Left with no further alternatives, Elle and Sage realize it’s now time to seek out Sage’s mother Judy (Marcia Gay Harden), the absolutely last person on earth Sage wanted to know about her predicament.  Having had a falling-out some time back, Judy is not too pleased to see Elle; predictably, she goes ballistic upon being told of her daughter’s pregnancy, but agrees to help her regardless.  Once the situation has been addressed and Elle returns to life as normal, can she now figure out how to resolve some of the relationships that she went out of her way to ruin?


Although it may be somewhat difficult to consider Paul Weitz, writer-director of “Grandma”, to be a feminist filmmaker, that is precisely how he comes across in this movie; it is so female-centric and male-phobic, one might suspect it was both conceived and executed by a woman (or at the very least, he made sure that his screenplay passed the infamous Bechdel Test prior to being lensed).  The result, however, is a movie that is trite and clichéd despite the best efforts of its excellent cast – Lily Tomlin in particular – to elevate its material. 

All of that having been said, it seems both odd and even contradictory to state that in the one scene with Sam Elliott, he steals it – if not the entire movie, it might be argued.  His performance as Karl, Elle’s lover before having met Violet, is a central point in the movie and he delivers it well; initially understated, Elliott builds a momentum in the scene before finally exploding in its emotionally powerful culmination, which also sets the story on its ear, given all of the exposition delivered.  Equally good is the ever-reliable Judy Greer, to the point that you wind up wishing her Olivia had more of a presence.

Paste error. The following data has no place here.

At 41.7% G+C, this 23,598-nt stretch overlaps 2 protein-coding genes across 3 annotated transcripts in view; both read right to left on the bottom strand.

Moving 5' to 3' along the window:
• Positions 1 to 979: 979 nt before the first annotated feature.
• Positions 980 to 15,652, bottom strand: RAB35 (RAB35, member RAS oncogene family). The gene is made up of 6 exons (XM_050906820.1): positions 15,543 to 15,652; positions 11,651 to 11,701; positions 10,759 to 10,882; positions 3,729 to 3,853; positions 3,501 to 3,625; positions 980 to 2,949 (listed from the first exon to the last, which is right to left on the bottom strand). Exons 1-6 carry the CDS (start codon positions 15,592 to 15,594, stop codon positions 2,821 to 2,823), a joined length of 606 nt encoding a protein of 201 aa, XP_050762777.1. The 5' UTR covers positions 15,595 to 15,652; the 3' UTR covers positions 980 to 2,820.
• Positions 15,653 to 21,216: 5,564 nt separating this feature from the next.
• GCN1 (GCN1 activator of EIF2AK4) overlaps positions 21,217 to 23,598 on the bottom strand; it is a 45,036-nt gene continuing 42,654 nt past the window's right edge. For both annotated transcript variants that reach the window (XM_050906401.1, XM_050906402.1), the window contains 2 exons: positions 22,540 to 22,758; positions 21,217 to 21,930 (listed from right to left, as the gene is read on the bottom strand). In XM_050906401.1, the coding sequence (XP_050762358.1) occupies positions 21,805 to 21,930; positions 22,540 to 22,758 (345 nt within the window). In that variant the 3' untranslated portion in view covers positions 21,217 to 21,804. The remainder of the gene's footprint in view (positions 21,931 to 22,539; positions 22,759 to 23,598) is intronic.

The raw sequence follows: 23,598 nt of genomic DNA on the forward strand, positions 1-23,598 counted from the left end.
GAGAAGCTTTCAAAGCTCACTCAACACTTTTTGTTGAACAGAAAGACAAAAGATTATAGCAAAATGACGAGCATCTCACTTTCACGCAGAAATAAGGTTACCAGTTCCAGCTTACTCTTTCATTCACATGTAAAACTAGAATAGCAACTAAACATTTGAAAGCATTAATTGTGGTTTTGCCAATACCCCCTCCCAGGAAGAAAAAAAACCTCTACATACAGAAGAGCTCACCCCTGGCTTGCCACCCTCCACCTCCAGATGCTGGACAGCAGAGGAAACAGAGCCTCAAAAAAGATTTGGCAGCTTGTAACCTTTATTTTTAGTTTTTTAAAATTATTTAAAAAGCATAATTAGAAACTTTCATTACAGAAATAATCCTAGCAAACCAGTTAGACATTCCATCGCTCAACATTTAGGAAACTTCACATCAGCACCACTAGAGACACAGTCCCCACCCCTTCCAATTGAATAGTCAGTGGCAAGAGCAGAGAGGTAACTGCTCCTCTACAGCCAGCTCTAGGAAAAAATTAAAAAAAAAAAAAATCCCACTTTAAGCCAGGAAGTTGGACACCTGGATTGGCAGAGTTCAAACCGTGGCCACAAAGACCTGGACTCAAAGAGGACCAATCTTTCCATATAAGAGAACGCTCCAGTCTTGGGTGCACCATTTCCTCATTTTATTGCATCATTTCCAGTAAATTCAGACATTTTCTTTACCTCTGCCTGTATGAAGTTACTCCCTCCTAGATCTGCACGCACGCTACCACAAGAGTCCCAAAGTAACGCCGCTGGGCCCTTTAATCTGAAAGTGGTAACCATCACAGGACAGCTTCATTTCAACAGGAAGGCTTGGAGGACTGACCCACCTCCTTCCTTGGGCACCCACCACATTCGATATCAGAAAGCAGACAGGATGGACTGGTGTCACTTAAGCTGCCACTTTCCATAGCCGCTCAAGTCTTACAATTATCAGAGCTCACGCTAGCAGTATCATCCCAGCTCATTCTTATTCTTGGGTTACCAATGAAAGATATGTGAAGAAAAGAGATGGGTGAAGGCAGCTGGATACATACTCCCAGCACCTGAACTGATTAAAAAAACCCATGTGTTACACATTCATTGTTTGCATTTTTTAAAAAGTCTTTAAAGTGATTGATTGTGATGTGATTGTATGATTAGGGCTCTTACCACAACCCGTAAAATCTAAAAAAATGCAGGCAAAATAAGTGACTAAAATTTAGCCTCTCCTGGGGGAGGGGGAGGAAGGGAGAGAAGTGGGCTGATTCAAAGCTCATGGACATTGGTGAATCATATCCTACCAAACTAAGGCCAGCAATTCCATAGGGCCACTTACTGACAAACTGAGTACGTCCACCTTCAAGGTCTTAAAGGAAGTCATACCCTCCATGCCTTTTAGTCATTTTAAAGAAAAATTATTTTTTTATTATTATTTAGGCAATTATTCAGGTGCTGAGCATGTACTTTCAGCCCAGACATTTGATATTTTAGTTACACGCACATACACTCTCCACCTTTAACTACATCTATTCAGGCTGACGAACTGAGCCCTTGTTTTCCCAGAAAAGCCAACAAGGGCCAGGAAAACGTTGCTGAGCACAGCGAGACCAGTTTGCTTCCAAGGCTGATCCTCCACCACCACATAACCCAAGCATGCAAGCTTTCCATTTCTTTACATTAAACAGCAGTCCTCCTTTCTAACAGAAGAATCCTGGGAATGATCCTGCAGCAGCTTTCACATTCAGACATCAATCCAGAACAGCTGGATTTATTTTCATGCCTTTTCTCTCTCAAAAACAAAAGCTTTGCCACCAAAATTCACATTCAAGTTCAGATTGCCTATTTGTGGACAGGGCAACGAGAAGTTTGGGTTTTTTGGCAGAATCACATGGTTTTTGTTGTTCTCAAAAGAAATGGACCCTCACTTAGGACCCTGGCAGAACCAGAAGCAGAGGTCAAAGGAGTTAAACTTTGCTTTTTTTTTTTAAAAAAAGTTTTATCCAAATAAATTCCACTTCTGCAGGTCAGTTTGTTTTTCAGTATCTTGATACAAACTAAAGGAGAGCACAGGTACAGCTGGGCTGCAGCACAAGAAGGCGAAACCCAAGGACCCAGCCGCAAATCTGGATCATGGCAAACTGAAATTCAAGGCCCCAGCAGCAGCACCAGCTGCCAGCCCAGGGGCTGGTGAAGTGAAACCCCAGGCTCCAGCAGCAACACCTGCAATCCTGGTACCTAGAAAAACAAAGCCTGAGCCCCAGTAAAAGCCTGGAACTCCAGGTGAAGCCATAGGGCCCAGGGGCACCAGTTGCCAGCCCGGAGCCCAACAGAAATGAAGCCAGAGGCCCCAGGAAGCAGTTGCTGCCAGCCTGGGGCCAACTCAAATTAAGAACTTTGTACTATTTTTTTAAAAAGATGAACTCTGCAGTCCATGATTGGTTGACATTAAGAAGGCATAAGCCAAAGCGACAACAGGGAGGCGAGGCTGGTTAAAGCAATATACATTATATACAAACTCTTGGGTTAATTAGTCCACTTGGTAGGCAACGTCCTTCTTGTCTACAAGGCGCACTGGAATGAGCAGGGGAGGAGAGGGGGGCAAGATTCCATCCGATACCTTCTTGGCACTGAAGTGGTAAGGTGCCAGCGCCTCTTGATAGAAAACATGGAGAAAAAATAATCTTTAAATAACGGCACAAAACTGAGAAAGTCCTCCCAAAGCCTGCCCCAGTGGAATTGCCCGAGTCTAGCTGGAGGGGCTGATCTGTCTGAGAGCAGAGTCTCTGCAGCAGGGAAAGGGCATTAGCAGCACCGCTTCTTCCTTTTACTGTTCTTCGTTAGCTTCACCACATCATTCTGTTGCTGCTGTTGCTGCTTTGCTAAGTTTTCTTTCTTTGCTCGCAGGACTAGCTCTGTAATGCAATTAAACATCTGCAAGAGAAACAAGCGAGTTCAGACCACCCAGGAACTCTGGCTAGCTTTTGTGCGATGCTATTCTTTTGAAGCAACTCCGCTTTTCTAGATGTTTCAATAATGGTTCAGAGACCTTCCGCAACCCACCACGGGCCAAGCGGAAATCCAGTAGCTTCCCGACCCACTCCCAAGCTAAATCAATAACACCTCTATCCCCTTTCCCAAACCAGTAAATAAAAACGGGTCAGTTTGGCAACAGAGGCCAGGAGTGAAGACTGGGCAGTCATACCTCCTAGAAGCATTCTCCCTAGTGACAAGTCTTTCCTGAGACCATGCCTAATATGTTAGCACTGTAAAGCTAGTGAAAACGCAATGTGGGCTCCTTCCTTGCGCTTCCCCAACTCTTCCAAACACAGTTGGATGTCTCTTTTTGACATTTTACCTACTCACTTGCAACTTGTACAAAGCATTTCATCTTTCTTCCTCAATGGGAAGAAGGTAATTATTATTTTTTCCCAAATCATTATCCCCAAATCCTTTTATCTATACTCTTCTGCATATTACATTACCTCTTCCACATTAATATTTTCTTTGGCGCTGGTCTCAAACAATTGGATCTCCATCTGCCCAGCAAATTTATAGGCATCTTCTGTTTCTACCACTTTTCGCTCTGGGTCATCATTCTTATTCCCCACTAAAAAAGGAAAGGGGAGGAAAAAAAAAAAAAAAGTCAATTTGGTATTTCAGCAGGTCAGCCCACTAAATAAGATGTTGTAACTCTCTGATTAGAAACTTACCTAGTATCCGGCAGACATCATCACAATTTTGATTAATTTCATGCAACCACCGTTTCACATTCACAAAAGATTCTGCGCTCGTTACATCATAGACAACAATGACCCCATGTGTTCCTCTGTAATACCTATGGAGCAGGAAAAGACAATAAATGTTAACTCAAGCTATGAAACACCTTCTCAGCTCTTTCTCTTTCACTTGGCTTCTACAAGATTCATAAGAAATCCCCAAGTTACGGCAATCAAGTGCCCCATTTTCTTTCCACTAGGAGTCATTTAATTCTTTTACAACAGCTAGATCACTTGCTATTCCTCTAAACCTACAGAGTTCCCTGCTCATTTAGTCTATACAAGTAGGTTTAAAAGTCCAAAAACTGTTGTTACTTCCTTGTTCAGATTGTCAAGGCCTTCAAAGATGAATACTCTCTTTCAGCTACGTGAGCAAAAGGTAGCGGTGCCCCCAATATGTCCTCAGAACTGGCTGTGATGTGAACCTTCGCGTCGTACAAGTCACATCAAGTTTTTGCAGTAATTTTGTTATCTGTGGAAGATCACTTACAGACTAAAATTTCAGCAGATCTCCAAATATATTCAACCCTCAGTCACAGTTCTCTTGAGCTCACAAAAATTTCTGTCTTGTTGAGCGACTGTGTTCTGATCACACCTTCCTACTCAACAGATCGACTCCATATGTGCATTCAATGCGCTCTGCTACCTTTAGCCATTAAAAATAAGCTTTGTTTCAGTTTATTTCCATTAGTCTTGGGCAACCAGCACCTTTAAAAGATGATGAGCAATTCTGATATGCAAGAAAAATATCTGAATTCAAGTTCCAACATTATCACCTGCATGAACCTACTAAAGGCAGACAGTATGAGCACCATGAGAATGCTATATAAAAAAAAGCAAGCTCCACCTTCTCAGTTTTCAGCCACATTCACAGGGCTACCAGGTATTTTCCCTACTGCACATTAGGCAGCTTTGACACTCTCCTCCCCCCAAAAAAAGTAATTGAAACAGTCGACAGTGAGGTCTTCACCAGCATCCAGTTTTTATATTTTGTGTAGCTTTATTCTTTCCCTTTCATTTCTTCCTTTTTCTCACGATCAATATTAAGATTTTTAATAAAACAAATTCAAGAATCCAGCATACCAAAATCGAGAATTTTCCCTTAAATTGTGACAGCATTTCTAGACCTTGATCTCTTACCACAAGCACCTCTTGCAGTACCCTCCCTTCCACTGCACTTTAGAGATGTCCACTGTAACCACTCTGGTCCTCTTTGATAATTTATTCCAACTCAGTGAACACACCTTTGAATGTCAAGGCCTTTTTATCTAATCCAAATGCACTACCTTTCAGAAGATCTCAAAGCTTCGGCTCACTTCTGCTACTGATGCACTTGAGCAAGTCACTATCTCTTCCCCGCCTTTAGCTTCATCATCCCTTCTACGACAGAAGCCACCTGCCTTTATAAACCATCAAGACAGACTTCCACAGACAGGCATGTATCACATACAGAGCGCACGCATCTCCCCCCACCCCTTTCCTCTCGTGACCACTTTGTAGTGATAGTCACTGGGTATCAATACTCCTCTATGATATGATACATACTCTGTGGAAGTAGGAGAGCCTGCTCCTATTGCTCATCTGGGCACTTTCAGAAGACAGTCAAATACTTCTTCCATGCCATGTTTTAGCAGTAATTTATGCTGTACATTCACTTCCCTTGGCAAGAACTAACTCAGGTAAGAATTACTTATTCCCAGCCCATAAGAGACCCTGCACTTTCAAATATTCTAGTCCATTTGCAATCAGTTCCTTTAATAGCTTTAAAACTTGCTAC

While this may have been intended as a vehicle for Tomlin to show off her skills in what may very well be her farewell performance in movies (at least in a lead role), the character of Elle is too much of a querulous virago to garner much in the way of sympathy from the audience.  Perhaps one possible explanation for this may be the fact that since Elle is in her 70’s, she is feeling stress over her life nearing its end and is experiencing considerable regret over the way it has turned out; that may be a way of understanding why Elle misbehaves the way she does – but it could also be giving the filmmaker an unjustifiably generous benefit of the doubt. 

Grandma (2015) on IMDb

Thursday, August 13, 2015

“Mistress America”– Movie Review



This week, I attended a sneak preview of the new comedy “Mistress America” at The Film Society Of Lincoln Center; it stars Greta Gerwig who co-wrote the screenplay with director Noah Baumbach.


When a college student meets her stepsister-to-be, she is impressed at her nonconformist behavior – but when the woman suspects the student of betraying her, will the relationship be permanently ruined?


Tracy (Lola Kirke) is struggling through her freshman year in college – struggling to keep her grades up and struggling to make friends.  Just as she suspects there may be a budding romance with Tony (Matthew Shear), he winds up getting a girlfriend.  But Tracy has bigger plans:  she aspires to a career as a writer.  To this end, she is constantly writing and submitting material to Mobius, her school’s highly regarded literary periodical.  Distracting Tracy from both her schoolwork and personal life is that her mother (Kathryn Erbe) is remarrying.  With an impending wedding, Tracy decides to reach out to Brooke (Gerwig), the 30 year old woman who will soon be her stepsister.

From the moment Tracy first meets Brooke in Times Square, she is awestruck by this self-proclaimed autodidact who never attended college.  Her entrepreneurial spirit and devil-may-care attitude cut an impressive figure for this impressionable young woman.  Together, these two women spend the evening painting the town red; they hang out at bars, attend parties and meet new people before calling it quits with Tracy crashing at Brooke’s place.  Upon awakening the next morning, Tracy realizes that not only is she going to like having Brooke as a stepsister, but she may have also found herself a new heroine as well. 

As it turns out, Tracy may have found Brooke to be an inspiration for her writing, too.  She soon composes a short story which is her latest submission to Mobius; in it, the protagonist bears a striking resemblance to Brooke.  When Brooke accidentally learns of this abridged roman-a-clef, she is both hurt and insulted; not only is the main character portrayed in what she believes to be an unattractive fashion, but also, she feels that Tracy has used her purely for the sole purpose of advancing her standing.  With Tracy now on the outs with Brooke, can she repair their relationship before their respective parents wed or will they remain enemies forever?